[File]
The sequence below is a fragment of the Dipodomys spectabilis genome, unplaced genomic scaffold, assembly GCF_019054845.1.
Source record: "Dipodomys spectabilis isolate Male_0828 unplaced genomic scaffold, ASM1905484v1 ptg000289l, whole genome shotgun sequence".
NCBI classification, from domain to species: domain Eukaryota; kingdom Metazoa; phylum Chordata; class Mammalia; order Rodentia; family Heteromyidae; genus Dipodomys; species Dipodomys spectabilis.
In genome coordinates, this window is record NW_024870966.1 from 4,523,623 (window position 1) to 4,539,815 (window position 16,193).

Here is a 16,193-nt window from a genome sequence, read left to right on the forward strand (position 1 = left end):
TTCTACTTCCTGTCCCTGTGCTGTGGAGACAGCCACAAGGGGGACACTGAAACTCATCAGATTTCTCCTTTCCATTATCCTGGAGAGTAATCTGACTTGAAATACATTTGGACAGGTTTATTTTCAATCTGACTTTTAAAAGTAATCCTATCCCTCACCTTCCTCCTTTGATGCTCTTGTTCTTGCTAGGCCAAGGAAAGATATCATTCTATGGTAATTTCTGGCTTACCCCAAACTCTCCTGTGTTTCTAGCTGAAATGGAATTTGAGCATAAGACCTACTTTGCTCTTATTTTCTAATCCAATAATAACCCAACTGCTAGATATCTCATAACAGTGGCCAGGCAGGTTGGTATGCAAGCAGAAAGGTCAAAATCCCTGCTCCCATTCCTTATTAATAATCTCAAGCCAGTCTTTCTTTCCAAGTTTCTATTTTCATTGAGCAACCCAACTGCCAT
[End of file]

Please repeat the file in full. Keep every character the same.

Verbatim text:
The sequence below is a fragment of the Dipodomys spectabilis genome, unplaced genomic scaffold, assembly GCF_019054845.1.
Source record: "Dipodomys spectabilis isolate Male_0828 unplaced genomic scaffold, ASM1905484v1 ptg000289l, whole genome shotgun sequence".
NCBI classification, from domain to species: domain Eukaryota; kingdom Metazoa; phylum Chordata; class Mammalia; order Rodentia; family Heteromyidae; genus Dipodomys; species Dipodomys spectabilis.
In genome coordinates, this window is record NW_024870966.1 from 4,523,623 (window position 1) to 4,539,815 (window position 16,193).

Here is a 16,193-nt window from a genome sequence, read left to right on the forward strand (position 1 = left end):
TTCTACTTCCTGTCCCTGTGCTGTGGAGACAGCCACAAGGGGGACACTGAAACTCATCAGATTTCTCCTTTCCATTATCCTGGAGAGTAATCTGACTTGAAATACATTTGGACAGGTTTATTTTCAATCTGACTTTTAAAAGTAATCCTATCCCTCACCTTCCTCCTTTGATGCTCTTGTTCTTGCTAGGCCAAGGAAAGATATCATTCTATGGTAATTTCTGGCTTACCCCAAACTCTCCTGTGTTTCTAGCTGAAATGGAATTTGAGCATAAGACCTACTTTGCTCTTATTTTCTAATCCAATAATAACCCAACTGCTAGATATCTCATAACAGTGGCCAGGCAGGTTGGTATGCAAGCAGAAAGGTCAAAATCCCTGCTCCCATTCCTTATTAATAATCTCAAGCCAGTCTTTCTTTCCAAGTTTCTATTTTCATTGAGCAACCCAACTGCCAT